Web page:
Here are some examples the Founders put in our system to check pure majority rule.

Appellate courts of state and federal judges (with no jury involved) reverse the decision of people’s courts of original jurisdiction.

Civil convictions can be used as a back-up to hold accountable those who fooled the majority of the jury on capital charges, and this because more liberal rules of evidence apply. The O.J. Simpson provides an example.

A President’s veto checks the majority will expressed in congressional bills.

Supreme Courts declare unconstitutional laws approved by majorities of both Houses of Congress.

Congress and the President can pass legislation to reverse the majority decision of the Supreme Court, or to limit its jurisdiction.

Constitutional amendments override Constitutional laws previously approved by supermajorities of the people.

Amendments are won, not by simple majorities, but by a tough and time consuming house by house, state-by-state process, in search of new supermajorities.

The Bill of Rights overrules laws which violate those rights.

Presidents issue pardons (as do Governors) which overthrow the majority votes of juries, the affirmations of appeals courts, and prevent civil court action from taking place in the interest of preserving the peace, or reversing a possible injustice.

State legislatures (like in Vermont) create laws which reject a law approved by the national will in Washington. All of which points to one thing, obtaining a sense of the majority will is important; but the majority will is not the word of God (as some claim), because in far too many cases, it is about as far from that word as one can go. We all know this is true. So who are we trying to kid by insisting upon pure democracy?

Our government is a republic, and republics, though imperfect, are careful about making laws and initiating change. They explore the law from a variety of angles, rather than just the one angle of the majority. If anything, what is needed is to shore up and restore our Republican features, not throw them out or tear them down.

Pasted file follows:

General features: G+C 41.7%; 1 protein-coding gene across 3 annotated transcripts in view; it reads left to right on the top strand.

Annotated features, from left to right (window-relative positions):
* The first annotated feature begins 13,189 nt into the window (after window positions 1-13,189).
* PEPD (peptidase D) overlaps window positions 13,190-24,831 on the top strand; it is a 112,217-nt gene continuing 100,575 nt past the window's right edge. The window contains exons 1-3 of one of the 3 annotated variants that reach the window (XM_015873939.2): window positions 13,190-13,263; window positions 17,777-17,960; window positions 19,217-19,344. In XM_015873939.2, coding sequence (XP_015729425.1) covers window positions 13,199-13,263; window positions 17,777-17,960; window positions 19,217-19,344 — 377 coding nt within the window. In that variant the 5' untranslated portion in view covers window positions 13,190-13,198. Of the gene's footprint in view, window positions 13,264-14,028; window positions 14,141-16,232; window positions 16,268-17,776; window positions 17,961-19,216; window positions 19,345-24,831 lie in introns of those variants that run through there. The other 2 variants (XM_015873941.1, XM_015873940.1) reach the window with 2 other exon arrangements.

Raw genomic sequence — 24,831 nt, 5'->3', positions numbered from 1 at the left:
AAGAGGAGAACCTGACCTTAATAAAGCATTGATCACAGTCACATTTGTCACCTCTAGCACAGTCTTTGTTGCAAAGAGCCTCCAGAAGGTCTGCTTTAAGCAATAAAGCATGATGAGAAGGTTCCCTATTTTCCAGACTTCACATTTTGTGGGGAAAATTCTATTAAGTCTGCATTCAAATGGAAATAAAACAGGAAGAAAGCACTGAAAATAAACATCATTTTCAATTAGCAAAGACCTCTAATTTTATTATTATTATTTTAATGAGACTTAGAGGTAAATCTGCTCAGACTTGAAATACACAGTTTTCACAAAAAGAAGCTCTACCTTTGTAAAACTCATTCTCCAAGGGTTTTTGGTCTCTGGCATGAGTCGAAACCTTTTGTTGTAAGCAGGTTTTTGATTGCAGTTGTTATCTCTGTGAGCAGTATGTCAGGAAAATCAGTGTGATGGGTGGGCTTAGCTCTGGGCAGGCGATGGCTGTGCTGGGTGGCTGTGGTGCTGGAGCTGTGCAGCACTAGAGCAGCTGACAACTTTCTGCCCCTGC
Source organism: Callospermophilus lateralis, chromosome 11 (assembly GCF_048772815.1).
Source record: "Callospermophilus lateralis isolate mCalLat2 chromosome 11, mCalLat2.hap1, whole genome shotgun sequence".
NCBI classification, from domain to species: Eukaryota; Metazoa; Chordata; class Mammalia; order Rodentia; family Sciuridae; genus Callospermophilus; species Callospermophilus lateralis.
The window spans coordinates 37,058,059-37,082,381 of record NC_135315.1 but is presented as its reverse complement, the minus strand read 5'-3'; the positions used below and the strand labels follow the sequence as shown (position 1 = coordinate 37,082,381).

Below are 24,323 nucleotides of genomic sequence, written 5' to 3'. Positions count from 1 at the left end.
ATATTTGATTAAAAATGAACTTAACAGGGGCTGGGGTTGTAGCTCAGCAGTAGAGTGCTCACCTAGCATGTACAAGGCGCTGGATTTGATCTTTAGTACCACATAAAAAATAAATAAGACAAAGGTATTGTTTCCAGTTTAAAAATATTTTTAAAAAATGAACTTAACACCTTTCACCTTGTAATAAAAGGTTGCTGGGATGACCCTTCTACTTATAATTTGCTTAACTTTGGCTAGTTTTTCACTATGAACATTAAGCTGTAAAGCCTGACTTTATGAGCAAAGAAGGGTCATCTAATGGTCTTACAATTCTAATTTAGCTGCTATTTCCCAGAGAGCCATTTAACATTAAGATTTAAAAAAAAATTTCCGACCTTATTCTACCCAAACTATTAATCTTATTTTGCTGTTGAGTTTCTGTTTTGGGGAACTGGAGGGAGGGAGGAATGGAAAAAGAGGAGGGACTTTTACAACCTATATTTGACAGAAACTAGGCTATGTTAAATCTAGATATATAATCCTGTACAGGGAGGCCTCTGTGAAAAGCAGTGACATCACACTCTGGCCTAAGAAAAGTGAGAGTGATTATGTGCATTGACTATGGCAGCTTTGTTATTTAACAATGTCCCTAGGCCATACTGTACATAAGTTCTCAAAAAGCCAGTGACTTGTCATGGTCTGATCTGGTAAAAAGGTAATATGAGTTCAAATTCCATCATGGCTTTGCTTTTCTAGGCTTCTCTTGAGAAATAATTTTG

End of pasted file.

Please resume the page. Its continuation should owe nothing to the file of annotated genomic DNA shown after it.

American statesmen John C. Calhoun warned: “People do not understand liberty or majorities. The will of a majority is the will of a rabble. Progressive democracy is incompatible with liberty. Those who study after this fashion are yet in the hornbook, the ABC of governments. Democracy is leveling–this is inconsistent with true liberty. Anarchy is more to be dreaded than despotic power. It is the worst tyranny. The best government is that which draws least from the people, and is scarcely felt, except to execute.”

Some of our worst mistakes as a nation, and by other nations have been made by majority vote. It is only by considering the rights and interests of a broad sweep of our nation that we hope to avoid making such errors again. That is why we have a Republic, and why we have such features as the electoral college.

The tendency of moderns to arrogantly and impulsively do whatever it takes to win, to move on, to avoid having to draw upon the past and think about it, is as great a danger as a free people can face.

Yes, “Young men think old men are fools.” but there’s more to Chapman’s quote: “Old men know that young men are fools.” Perhaps, with a little bit of wisdom, a little bit of listening and learning, a little bit of patience and a little bit of faith, some of those young progressives might find out why this is so.


Click here to sign up for Meridian’s FREE email updates.

2002 Meridian Magazine.  All Rights Reserved.